After a few decades our knowledge of where we are trying to go would increase exponentially due to the telescopes on the probes. And if one or more of the probes failed, the others would maintain their connection and mission. Sure their would be a bigger and bigger time lag as the probes stream went further into space/time, but that could be dealt with through careful planning.

Unlike a colony, these probes could accelerate to higher percentages of light speed, as the decades went by signals to and from the front probes would take years, then decades. But why send a slow colony out without all the information we can get first? In fact the colony spacecraft could alter its course depending on probe information. It could even be inititally designed to have it's own probe factories and deploy the probe stream ahead of it.

Now as far as cultural, political, and economic factors, we ought to establish ocean city states to explore how this is going to work. Island nations about to be inundated by ocean level rise due to GHG climate change should be approached by a group organized on the internet to build a virtual city state first, then these island nations could become the legal armature for the floating city states.

Start now online with future citizens as virtual ciotizens of a virtual city styate designed as an artificial atol. A ring wave generator/breakwater around a lagoon, with a floating island inside. I would design it to emulate a natural atoll/island, that's my personal artistioc prefference.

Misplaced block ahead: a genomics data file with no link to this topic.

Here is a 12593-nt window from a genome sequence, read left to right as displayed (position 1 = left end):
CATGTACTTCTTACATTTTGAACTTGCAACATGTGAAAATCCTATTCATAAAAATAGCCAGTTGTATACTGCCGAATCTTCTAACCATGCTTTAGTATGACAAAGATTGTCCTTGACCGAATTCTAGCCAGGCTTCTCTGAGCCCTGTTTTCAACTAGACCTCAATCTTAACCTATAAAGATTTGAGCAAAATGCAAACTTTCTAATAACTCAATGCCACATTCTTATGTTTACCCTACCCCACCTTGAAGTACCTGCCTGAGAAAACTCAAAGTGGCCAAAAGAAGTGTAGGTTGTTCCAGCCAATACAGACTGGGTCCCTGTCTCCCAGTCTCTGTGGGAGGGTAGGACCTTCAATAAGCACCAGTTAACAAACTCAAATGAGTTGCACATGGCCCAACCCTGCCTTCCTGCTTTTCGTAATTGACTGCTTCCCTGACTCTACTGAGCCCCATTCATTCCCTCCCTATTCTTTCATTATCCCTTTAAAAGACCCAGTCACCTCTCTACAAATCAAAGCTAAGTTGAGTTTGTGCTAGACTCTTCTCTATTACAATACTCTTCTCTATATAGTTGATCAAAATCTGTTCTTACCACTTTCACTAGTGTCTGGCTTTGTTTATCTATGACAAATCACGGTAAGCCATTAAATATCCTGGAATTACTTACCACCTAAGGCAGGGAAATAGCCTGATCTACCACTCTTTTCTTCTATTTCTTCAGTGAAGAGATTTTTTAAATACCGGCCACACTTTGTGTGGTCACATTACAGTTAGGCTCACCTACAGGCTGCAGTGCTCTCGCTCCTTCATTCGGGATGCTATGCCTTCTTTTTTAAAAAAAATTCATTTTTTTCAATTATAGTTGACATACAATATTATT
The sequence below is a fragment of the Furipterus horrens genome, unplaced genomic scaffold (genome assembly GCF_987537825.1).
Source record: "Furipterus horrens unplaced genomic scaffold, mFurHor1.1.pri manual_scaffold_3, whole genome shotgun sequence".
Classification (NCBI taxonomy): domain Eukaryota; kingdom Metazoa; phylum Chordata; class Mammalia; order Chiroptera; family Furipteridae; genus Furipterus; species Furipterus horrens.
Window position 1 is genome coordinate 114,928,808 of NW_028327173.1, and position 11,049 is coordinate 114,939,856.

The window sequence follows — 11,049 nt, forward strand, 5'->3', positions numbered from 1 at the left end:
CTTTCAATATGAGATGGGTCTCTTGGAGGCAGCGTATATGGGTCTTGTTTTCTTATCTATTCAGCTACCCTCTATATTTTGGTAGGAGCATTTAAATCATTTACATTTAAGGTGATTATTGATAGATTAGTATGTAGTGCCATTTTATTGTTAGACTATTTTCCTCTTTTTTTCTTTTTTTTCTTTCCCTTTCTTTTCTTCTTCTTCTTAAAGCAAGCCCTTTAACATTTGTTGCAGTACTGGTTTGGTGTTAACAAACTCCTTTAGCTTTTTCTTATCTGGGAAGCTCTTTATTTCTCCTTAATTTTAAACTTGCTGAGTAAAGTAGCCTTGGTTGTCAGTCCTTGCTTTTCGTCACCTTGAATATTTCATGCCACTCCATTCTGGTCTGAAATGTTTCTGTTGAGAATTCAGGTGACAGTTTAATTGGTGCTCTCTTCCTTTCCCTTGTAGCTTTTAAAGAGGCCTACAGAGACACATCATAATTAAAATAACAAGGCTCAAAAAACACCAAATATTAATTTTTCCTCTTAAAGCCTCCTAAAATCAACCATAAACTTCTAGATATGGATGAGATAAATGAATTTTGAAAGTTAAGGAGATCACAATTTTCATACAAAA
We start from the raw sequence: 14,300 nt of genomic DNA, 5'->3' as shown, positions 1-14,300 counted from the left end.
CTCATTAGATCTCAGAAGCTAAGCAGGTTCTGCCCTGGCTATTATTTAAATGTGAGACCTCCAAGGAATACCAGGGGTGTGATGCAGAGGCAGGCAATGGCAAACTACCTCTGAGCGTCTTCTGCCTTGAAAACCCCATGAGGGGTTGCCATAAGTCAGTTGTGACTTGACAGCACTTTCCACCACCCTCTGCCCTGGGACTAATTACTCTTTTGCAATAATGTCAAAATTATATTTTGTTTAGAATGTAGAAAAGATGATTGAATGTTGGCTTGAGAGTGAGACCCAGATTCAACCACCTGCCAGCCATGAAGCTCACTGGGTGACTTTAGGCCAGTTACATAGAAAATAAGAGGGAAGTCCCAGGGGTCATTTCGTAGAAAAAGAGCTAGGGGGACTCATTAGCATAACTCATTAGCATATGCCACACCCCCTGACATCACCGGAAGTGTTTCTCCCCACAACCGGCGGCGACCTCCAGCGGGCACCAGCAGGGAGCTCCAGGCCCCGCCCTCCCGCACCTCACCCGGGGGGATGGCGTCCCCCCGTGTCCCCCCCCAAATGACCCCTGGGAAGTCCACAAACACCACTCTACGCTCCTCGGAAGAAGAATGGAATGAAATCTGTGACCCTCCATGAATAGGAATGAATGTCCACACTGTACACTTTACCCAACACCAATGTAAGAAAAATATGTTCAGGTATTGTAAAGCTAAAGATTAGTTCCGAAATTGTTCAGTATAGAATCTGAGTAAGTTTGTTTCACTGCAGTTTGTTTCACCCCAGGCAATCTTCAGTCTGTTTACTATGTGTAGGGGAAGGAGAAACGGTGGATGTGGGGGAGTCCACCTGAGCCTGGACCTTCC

The ring and island would be built with fiber cement hollow cells assembled together, covered with sand, earth, and nastural vegetation. The island a hollow structure extending above and below ocean level with homes, factories, and stores occupying the space much like a modern skyscraper.

Except that the final shape would emulate an island with a fjord going down the middle. Homes would front on the fjors cliff and have openings out onto the slopes of the island. I envision a volcanic like rise from the beach level and an iceberg like structure underwater. That would give plenty of internal space.

Aquaculture would be possible in the lagoon and under and around the island. Transportation by boat could come into the lagoon and then into the fjord feature through the middle of the island.

Anyway, this is a step humanity needs to go through to test exactly how intentional city states that could graduate to travel through space could be developed. Another argument for this step is that it would allow for the development of submersible colonies in case of a catastrophic asteroid strike on earth.

The only way a trace of humanity might continue would be to submerge under the ocean as it's surface boils away, then just hope it stops in time for colonies to survive by submerging into deep ocean trenches as the evaporation continues.

I think these are the directions we need to go in as a civilization to try and survive long enough to travel in space. The Drake Equation indicates a path like this would be necessary for interstellar civilizations to exist. Statistically on the long scale of time/space we are a brief blink so far. We better get proactive very quickly if we expect our fragile life form to survive the titanic forces of the universe.

Posted by: amazingdrx on 24 Jan 10

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Posted by: Hotels in Muenster on 30 Mar 10